“One of the few guarantees in life is that it will never turn out the way we expect. But, rather than let the events in our lives define who we are, we can make the decision to define the possibilities in our lives.”
A HISTORY OF CHALLENGE AND RESILIENCE
Brooke Ellison has lived her life by that idea, and has worked to instill it those she meets. Brooke grew up on Long Island, and for the first 11 years of her life, was involved in so many of the activities that characterize childhood. She studied dance and karate. She sang in the church choir and played the cello. She played little league baseball and soccer. But all of that changed on Sept. 4th of 1990 when she was hit by a car while she was on her way home from school. The accident left her paralyzed from the neck down and dependent on a ventilator. Despite her physical situation, Brooke was determined to continue with her life, and continue to make a difference. After spending nearly one year in the hospital, recovering from her injuries and adjusting to her new life, Brooke returned home and focused on her education.
When Brooke returned to school, she was welcomed by friends she had missed and found an environment that allowed her to thrive. In 2000, ten years after her accident, Brooke graduated magna cum laude from Harvard University. Brooke graduated with a degree in cognitive neuroscience, a combined major of psychology and biology. She gave a commencement address for her Harvard graduation in June of 2000.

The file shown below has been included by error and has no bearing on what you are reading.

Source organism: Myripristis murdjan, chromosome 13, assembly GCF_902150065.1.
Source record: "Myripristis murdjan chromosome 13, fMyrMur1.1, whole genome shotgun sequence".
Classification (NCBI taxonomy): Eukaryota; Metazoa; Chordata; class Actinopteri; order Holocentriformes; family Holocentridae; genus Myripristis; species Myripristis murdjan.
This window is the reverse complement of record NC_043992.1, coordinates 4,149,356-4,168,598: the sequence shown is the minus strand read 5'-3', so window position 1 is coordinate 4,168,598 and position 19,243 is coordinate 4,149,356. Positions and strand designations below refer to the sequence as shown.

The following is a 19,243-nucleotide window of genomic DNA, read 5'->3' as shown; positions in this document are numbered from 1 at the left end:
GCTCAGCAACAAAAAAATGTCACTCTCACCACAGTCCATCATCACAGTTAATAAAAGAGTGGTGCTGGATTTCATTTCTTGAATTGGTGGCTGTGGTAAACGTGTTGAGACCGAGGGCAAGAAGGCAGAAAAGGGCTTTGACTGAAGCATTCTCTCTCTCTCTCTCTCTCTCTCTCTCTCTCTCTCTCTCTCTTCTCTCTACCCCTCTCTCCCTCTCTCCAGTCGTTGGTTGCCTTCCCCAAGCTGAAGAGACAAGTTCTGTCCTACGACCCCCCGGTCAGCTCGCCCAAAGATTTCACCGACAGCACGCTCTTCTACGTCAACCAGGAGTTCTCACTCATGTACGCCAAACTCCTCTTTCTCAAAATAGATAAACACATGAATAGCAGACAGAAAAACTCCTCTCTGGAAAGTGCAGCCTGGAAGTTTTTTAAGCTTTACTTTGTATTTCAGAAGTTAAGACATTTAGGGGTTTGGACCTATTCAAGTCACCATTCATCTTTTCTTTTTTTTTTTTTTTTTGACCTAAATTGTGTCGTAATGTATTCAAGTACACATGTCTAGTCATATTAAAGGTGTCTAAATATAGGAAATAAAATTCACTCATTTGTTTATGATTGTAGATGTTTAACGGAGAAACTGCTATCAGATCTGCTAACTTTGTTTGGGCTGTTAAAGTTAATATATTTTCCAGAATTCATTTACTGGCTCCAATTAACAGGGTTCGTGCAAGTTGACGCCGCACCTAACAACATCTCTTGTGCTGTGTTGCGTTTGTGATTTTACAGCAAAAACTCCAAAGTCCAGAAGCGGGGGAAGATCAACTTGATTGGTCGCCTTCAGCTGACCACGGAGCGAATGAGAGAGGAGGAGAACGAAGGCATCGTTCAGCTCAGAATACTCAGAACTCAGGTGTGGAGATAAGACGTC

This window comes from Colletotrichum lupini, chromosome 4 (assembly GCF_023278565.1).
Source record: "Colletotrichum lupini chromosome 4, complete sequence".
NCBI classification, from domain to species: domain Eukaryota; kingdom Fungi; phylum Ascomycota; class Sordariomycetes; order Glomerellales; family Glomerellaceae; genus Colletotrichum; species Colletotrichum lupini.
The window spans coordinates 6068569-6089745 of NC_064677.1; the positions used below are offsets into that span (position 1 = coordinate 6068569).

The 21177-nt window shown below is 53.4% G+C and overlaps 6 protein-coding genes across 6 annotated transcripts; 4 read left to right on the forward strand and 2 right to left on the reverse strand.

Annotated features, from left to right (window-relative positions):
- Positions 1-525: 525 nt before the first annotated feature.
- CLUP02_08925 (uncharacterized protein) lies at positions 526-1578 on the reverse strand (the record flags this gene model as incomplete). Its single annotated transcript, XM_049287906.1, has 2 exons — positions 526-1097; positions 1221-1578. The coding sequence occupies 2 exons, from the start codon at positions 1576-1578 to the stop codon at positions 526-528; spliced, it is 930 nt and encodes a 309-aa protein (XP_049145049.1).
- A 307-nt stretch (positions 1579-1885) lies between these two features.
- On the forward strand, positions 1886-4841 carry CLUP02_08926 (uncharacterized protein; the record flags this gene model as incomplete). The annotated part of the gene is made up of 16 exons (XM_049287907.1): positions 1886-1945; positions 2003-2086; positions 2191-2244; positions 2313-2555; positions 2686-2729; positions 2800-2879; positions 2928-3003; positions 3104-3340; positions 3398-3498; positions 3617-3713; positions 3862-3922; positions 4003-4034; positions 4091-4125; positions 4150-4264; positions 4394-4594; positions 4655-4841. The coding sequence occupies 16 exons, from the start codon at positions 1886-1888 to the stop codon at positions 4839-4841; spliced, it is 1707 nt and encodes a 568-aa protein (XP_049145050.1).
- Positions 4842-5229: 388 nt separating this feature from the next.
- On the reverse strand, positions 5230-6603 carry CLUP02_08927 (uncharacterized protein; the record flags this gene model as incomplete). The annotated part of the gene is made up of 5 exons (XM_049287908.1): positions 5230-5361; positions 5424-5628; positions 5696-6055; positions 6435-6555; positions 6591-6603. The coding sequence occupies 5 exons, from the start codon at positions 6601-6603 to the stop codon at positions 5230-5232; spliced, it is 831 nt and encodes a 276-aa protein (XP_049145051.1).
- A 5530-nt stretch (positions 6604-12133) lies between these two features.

BROOKE ELLISON’S STORY
In January of 2002, Brooke and her mother, Jean Ellison, published a book entitled The Brooke Ellison Story, which documents their family’s experiences from the day of Brooke’s accident until their graduation from Harvard in 2000. Their book subsequently was made into a movie, directed by Christopher Reeve, which first aired on A&E on Oct. 25th of 2004. Brooke has continued her education by graduating from Harvard’s Kennedy School of Government with a Masters degree in Public Policy.
Since her graduation from Harvard in 2000, Brooke has worked as a public speaker, delivering the message of hope and motivation, and strength in the face of obstacles. Her audiences have been many and diverse, as she has spoken to members of the medical community, business corporations, politicians, community members, students, and nonprofit organizations, traveling across the country to do so. Although the specific message differs from audience to audience, Brooke focuses her attention on hope and motivation, using her own experiences as a vehicle to convey the message.
HOPE IN PRACTICE